Featured Image Source: NASA
SpaceX is preparing to launch its second crewed flight to the International Space Station (ISS) under NASA's Commercial Crew Program. The mission, known as Crew-1, will launch three NASA astronauts and one Japan Aerospace Exploration Agency (JAXA) astronaut. With NASA are: Crew Dragon commander Michael Hopkins, joint-commander Pilot Victor Glover, and mission specialist Shannon Walker, along with JAXA Soichi Noguchi who will also be a mission specialist. They will ride aboard SpaceX's upgraded Crew Dragon spacecraft atop a Falcon 9 rocket, that will liftoff from Launch Pad 39A at the Kennedy Space Center in Cape Canaveral, Florida. Crew-1 will officially be the first operational mission launched from American soil that features an International crew. They are expected to stay at the orbiting laboratory for six months.
The Crew-1 mission was previously scheduled for October 31st. Today, NASA’s Human Exploration and Operations Mission Directorate Kathy Lueders announced the agency now targets a date no earlier than (NET) November. "We’re now targeting NET early-to-mid November for launch of NASA’s SpaceX Crew-1 mission to the Space Station. The extra time will allow SpaceX to resolve an unexpected observation during a recent non-NASA launch attempt," Lueders stated via Twitter.
We’re now targeting NET early-to-mid November for launch of @NASA’s SpaceX Crew-1 mission to the @Space_Station. The extra time will allow SpaceX to resolve an unexpected observation during a recent non-NASA launch attempt. More: https://t.co/sheWOD74m6 pic.twitter.com/YLq1Tb4LfN— Kathy Lueders (@KathyLueders) October 10, 2020
The 'unexpected observation' refers to a rocket issue that occured during a United States National Security mission, in which SpaceX was contracted to deploy an upgraded third generation Global Positioning Satellite (GPS-III Space Vehicle 04) for the U.S Space Force atop a Falcon 9 rocket. On October 2nd, SpaceX attempted to deploy the GPS-III satellite but at around two seconds before the 9:43 p.m. EDT liftoff timeframe, launch controllers scrubbed the launch at Cape Canaveral Air Force Station's Launch Complex 40. The founder of SpaceX Chief Engineer Elon Musk said the mission was aborted due to an "unexpected pressure rise in the turbomachinery gas generator" of the Falcon 9 launch vehicle's first-stage.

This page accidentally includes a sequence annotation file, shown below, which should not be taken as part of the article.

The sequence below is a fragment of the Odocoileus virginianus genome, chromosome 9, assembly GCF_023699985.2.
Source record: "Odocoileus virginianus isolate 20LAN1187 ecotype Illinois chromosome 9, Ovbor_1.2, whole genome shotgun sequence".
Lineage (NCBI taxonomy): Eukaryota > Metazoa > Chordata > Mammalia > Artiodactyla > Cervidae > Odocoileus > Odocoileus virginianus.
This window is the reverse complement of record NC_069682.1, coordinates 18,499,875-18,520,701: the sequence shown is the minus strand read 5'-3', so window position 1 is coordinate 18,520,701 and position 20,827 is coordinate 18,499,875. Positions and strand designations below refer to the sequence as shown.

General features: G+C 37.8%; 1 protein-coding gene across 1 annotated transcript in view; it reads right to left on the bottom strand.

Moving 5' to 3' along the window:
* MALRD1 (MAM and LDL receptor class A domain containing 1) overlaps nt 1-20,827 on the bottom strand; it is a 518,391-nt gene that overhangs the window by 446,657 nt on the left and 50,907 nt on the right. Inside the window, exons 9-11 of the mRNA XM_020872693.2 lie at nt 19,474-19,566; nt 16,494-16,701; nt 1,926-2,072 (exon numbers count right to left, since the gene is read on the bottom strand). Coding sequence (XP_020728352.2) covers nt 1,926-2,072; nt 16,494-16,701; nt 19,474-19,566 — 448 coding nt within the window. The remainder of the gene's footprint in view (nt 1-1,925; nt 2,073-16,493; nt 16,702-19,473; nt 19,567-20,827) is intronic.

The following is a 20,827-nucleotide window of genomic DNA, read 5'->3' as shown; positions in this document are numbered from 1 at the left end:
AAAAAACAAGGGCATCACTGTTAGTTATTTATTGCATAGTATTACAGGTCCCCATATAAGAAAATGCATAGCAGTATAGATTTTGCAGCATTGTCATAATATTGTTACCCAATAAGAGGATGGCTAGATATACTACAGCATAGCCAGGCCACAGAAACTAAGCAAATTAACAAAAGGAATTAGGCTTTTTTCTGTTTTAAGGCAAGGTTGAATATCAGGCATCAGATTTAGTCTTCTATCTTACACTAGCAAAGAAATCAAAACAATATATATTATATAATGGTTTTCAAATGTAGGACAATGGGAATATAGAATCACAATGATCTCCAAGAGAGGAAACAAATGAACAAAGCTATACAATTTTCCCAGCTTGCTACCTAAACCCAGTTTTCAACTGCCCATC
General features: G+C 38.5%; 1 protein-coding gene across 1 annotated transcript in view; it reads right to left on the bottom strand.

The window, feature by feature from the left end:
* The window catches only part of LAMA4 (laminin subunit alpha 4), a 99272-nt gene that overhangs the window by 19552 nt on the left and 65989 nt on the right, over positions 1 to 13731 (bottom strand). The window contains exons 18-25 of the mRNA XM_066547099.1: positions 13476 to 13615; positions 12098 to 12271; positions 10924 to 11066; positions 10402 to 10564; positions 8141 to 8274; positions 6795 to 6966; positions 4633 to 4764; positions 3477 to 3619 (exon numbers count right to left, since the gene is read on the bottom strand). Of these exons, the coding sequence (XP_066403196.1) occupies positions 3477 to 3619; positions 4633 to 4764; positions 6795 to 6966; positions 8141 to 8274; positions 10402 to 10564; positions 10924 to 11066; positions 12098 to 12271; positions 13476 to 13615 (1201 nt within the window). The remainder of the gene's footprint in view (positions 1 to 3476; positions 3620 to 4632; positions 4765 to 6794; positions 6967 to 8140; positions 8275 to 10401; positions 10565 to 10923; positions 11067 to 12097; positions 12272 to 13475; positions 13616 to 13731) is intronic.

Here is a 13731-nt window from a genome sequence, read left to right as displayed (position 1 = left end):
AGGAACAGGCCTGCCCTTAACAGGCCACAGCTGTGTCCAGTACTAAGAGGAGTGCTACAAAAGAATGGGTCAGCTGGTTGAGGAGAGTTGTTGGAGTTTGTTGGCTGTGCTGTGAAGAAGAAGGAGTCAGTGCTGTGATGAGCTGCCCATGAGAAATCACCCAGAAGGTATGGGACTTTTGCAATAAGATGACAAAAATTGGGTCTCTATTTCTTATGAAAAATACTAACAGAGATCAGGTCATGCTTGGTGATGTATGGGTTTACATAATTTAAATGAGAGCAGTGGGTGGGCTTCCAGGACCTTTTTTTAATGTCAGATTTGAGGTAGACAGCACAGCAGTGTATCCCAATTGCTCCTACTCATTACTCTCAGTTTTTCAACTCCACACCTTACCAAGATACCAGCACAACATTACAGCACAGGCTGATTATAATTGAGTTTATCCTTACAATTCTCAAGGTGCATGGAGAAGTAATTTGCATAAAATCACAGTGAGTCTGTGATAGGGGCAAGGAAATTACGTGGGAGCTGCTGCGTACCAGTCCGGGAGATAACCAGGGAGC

Unexpected pressure rise in the turbomachinery gas generator— Elon Musk (@elonmusk) October 3, 2020
SpaceX will now perform hardware testing of the engine gas generators, and carefully assess data before launching another astronaut crew to ISS. "Through the agency’s Commercial Crew and Launch Services Programs partnership with SpaceX, NASA has full insight into the company’s launch and testing data," the agency stated.
"We have a strong working relationship with our SpaceX partner," Lueders stated in a press release, "With the high cadence of missions SpaceX performs, it really gives us incredible insight into this commercial system and helps us make informed decisions about the status of our missions. The teams are actively working this finding on the engines, and we should be a lot smarter within the coming week," she said on October 10.
About the Author
Evelyn J. Arevalo joined Tesmanian in 2019 to cover news as a Space Journalist and SpaceX Starbase Texas Correspondent. Evelyn is specialized in rocketry and space exploration. The main topics she covers are SpaceX and NASA.